I have explained it several times already. I do not think there is a Clause to which I have referred oftener, but if there is any particular part which the Noble Lord does not understand I shall be glad to assist him.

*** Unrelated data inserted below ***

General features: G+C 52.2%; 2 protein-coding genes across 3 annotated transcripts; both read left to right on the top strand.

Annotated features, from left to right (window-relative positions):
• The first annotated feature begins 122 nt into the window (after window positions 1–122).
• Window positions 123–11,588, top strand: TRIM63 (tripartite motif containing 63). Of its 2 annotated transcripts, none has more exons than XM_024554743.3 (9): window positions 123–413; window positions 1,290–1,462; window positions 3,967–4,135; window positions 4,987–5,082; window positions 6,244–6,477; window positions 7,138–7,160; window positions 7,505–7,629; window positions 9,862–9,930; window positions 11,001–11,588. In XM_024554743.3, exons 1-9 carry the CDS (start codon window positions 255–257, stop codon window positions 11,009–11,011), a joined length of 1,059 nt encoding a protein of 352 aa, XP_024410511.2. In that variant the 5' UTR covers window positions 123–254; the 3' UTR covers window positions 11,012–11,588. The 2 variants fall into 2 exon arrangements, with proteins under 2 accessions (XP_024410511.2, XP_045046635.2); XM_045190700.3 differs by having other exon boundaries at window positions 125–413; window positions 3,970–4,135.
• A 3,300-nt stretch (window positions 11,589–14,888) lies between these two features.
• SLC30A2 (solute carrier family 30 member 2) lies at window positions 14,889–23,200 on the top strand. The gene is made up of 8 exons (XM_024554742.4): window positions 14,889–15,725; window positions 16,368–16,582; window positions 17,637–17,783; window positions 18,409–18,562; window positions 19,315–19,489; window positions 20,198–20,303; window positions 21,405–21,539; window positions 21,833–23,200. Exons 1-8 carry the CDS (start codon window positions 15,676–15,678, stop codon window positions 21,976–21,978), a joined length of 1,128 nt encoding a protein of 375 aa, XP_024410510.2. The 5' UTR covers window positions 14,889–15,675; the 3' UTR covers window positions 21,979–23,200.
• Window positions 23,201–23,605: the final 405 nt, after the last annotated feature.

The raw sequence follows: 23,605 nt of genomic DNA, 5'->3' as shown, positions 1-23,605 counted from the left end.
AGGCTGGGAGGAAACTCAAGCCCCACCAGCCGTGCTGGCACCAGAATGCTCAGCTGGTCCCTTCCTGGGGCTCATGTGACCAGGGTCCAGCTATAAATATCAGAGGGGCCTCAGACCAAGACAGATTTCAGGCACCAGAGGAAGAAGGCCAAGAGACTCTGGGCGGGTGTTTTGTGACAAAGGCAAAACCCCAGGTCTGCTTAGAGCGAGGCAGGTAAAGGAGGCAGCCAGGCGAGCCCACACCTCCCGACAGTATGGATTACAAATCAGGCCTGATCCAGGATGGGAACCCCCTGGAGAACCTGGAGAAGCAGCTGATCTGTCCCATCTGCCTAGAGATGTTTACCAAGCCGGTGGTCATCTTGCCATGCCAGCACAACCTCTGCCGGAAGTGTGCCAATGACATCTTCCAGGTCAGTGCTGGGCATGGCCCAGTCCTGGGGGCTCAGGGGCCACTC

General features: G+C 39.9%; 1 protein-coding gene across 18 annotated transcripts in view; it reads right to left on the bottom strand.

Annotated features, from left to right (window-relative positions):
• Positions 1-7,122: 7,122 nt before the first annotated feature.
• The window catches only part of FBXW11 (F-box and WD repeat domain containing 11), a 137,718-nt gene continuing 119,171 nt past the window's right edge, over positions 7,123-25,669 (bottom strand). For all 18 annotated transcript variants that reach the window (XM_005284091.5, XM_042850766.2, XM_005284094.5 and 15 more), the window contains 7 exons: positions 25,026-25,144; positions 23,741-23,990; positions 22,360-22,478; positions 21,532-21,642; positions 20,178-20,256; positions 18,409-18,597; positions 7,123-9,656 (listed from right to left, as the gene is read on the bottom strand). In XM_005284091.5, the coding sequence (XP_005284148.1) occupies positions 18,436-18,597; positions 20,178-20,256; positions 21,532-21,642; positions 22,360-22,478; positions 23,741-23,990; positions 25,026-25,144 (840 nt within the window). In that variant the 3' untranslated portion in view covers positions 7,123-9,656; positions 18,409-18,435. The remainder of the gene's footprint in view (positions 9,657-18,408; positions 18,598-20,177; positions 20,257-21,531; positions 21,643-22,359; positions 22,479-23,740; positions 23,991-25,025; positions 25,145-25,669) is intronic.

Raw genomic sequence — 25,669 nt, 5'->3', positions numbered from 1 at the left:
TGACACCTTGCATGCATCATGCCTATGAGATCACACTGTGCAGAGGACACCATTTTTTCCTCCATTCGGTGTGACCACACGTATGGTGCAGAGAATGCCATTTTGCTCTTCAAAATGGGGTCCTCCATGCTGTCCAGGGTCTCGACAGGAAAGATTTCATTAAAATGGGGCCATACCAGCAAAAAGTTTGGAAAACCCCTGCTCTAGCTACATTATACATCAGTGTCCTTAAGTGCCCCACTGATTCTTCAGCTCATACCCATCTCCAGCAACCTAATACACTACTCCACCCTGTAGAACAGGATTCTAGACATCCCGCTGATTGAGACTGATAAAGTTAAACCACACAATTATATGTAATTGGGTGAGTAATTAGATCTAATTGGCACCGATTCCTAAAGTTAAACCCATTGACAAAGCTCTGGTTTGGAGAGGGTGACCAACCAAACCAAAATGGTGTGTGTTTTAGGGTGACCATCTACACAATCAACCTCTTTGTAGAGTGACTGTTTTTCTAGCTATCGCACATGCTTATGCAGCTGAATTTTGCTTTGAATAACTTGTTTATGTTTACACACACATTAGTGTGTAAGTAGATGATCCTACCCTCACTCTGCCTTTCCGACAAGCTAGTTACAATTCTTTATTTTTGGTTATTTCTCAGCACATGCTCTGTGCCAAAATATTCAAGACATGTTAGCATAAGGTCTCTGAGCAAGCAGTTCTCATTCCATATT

I should like to have some explanation as to the principle on which the Government exempt pro- perties because they are small. Let us, for the take of argument, accept the view that the Government put forward of the investigation they have made into these different kinds of property. Having determined in their own mind to specially tax them, why do they make this exception? I think the right hon. Gentleman, in some of his earlier speeches, said that the tax was hardly worth collecting on small properties, or that the cost of collecting was beyond any gain to the Exchequer which might result from its imposition. But in respect of all these taxes the ratio between what the Exchequer gets and what it costs the Exchequer is not a matter that affects the Government. Therefore, that cannot be the real meaning of their action. I am most anxious to know what the real meaning is. I believe there are uninstructed persons in the country who say that in the one case—in the case of the owners of the larger plots—it is that they are rich, and that these others are poor. Of course that is not, as everybody knows, the real reason, and, indeed, we cannot get at the real reason, because a man may be the owner in law and a subject open to taxation—who will tome under taxation—but who has got practically no property at all. He may have mortgaged the property beyond its value. He may be worth nothing or less than nothing; nevertheless he has to pay the tax. I understand the Government have expressed their full views as regards valuation, partly in the Increment Tax and partly in the Death Duties. We are reduced for the ground of the taxation to the character of the property—whether the property a man is holding is £500 and under or £500 and over. Therefore if that be the sole ground on which the taxation is levied, I should very much like to know from the Chancellor of the Exchequer why he makes this special exception? I am pleased that anybody is exempted from the tax, which, it seems to me, is quite arbitrary in its character. Still, as a theorist in these subjects—one who takes an interest in the principles of taxation—I should very much like to know what is the theory, the principle, upon which the Government are putting on the tax and then making exemptions from it.